I graduated last year with a degree in Applied Mathematics and just this month I started a PhD in molecular genetics. I was accepted into a program specifically for individuals with a quantitative background, though the differences between my program and the general graduate program seems fairly minimal.
The department is fantastic and I'm enjoying learning the experimentation, but I haven't had the opportunity yet to use my actual skills.
The more talks I attend, the more I realize that much of the "computational" side of molecular genetics seems to be split between machine learning, bioinformatics and statistics or some combination of the three. In my undergrad I studied topics such as differential equations (partial and ordinary, extensively), dynamical systems, vector calculus (though I never took any fluids courses, I was more of a systems guy), computational mathematics, control theory and some computer science (about 5 courses).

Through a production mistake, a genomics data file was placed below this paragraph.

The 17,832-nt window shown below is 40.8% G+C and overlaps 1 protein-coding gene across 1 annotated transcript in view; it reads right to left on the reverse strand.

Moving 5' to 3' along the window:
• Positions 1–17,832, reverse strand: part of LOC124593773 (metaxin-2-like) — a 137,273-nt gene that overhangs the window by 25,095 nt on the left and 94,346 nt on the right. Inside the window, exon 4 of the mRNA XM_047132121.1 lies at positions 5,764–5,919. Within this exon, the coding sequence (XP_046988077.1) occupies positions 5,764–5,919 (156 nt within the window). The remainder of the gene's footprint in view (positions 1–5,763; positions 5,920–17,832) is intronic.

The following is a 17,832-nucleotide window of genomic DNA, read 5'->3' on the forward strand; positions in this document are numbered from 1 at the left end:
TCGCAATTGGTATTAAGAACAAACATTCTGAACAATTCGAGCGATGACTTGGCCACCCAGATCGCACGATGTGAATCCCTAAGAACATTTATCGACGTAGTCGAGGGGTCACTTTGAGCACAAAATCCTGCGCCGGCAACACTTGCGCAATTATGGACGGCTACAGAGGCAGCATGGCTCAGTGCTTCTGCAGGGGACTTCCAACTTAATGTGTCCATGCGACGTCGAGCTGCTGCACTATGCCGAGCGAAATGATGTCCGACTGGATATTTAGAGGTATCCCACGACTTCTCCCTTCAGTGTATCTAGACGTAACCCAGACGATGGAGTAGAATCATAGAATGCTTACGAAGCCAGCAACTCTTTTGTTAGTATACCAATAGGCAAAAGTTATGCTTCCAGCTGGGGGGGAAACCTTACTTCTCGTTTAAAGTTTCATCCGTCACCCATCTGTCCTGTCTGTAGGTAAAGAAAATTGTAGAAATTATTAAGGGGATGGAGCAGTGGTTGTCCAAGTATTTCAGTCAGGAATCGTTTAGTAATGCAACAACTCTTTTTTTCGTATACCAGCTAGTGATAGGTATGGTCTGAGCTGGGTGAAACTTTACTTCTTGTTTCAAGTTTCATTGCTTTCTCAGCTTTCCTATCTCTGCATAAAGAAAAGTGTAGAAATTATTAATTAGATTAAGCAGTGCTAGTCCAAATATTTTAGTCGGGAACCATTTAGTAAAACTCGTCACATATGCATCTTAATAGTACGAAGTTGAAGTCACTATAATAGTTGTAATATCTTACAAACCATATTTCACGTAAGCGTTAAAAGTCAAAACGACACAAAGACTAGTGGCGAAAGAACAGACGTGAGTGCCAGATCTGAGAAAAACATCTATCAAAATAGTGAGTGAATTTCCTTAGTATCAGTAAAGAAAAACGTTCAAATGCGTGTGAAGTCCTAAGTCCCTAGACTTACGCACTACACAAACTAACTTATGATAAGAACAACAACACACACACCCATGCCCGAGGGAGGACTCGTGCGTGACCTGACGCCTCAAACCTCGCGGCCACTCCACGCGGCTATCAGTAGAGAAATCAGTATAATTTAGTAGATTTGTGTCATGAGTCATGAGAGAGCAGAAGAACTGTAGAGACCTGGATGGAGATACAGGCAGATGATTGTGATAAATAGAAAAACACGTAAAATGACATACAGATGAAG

I've talked to a few of the faculty so far and when I mention the possibility of differential equation modeling, they don't seem comfortable giving me guidance. In addition, I read a review paper today that seems to suggest this kind of modeling is fairly uncommon.
So, my questions are these: Are differential equation models useful to geneticists and biologists? Why are they not done more often? How difficult would it be to create my own project that involves differential equation modeling coupled with experimental parameter finding and model verification?
Nobody seems to be able to give me an answer, so I hope the Stack Exchange community has some insight.
Thanks in advance!